A lengthy list of prominent owners and trainers stepped up to support New Vocations Racehorse Adoption Program by pledging a percentage of their purse earnings from the 2014 Breeders' Cup World Championships. To date, the program is on track to receive over $45,000 in pledged contributions.
For the sixth consecutive year, New Vocations asked owners and trainers of Breeders' Cup contenders to pledge a percentage of their earnings to support the program's mission to rehabilitate, retrain and rehome retired racehorses. Over the past six years, the Pledge has raised nearly $270,000.
“We are very grateful for all the owners and trainers who chose to participate in this year's campaign,” said New Vocations Program Director, Anna Ford. “Amazingly, some of the participants whose horses did not run in the money still ended up sending a donation. We truly appreciate the much-needed support as the number of horses needing our services continues to grow and the funds raised will help us serve more horses.”
This year, 36 Championship contenders had owners and/or trainers supporting the Pledge. Trainers who committed include Bob Baffert, Leah Gyarmati, Graham Motion, Eddie Plesa, Todd Pletcher, and Kathy Ritvo. Jim and Janet Rome's Jungle Racing LLC with Breeders' Cup Classic contender Shared Belief and Michael Dubb with Breeders' Cup Distaff contender Belle Gallantey led the long list of owners, which include Al Shaqab Racing, Jake Ballis, Bradley Thoroughbreds, Conquest Stables, Donegal Racing, Eclipse Thoroughbred Partners, Jerry Frankel, Ronald Frankel, Jim and Susan Hill, Jay Em Ess Stable, Steve Laymon, Let's Go Stable, Loooch Racing Stable, Kenneth and Sarah Ramsey, Siena Farm, Treadway Racing Stable, Stonestreet Stables, West Point Thoroughbreds, and WinStar Farm.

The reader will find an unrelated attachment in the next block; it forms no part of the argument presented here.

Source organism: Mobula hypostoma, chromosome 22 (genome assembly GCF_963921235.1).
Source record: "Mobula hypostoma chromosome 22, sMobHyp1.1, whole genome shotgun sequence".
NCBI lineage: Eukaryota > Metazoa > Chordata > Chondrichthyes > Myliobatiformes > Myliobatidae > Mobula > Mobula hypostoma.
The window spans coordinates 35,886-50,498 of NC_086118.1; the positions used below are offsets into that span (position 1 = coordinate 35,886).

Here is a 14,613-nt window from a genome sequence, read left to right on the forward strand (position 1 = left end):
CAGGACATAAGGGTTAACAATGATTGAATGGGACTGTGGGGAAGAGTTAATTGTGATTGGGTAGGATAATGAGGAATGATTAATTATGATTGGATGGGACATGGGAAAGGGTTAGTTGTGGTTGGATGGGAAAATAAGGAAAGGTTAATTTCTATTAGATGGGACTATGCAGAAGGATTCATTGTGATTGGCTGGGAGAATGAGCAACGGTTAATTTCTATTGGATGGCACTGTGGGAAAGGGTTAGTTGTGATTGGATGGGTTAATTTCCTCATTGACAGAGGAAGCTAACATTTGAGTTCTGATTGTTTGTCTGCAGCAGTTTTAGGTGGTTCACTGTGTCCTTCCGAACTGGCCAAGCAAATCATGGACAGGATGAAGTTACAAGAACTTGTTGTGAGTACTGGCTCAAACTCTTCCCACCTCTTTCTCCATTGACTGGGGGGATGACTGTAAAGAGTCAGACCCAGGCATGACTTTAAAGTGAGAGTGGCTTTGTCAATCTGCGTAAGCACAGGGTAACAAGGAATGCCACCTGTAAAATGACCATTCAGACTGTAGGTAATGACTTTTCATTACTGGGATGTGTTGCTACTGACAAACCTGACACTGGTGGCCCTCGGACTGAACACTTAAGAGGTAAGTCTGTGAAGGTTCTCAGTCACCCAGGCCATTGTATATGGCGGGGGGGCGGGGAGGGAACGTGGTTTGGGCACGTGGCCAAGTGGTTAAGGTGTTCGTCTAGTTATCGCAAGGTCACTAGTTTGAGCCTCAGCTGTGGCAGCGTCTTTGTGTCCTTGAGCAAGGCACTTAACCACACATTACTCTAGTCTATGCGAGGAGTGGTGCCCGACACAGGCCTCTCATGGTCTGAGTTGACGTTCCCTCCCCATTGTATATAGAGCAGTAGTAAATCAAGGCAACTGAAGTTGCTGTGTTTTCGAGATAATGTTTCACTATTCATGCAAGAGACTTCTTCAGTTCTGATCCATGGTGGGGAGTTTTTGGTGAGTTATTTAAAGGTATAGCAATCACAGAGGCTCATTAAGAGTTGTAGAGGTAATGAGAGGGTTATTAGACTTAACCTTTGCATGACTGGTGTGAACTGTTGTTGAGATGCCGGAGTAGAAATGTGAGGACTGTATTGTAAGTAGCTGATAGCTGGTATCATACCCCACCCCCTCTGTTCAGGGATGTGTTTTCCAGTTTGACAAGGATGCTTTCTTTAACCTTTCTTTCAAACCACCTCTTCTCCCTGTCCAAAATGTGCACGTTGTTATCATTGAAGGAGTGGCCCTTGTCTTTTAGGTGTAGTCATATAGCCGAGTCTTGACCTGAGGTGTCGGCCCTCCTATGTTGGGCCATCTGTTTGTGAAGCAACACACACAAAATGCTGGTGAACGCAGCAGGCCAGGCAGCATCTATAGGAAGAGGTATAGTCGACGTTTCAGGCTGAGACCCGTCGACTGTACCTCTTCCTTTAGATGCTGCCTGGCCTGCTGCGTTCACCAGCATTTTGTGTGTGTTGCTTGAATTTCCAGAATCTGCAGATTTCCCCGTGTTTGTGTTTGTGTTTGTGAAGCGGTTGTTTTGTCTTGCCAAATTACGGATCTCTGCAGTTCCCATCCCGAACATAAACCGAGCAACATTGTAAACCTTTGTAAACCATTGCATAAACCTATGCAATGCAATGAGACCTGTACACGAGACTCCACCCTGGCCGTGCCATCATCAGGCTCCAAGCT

New Vocations first opened its doors to retired racehorses looking for new careers in 1992. Starting with a single farm in Dayton, Ohio, the program has grown to six facilities in Kentucky, Ohio, Michigan and Pennsylvania. Serving over 40 racetracks, New Vocations works directly with owners and trainers in need of an aftercare program for horses leaving the track. Currently, the program leads the nation in racehorse adoptions, taking in over 400 horses a year. The program has a sound adoption system in place that is proven to move a large number of horses in a rather short period of time. The focus is on adoption verses retirement to address the large number of horses leaving the track each year. Through education and adoption, each horse gets a purpose and a home.
For more information on New Vocations and how you can help support the program, visit the New Vocations website.
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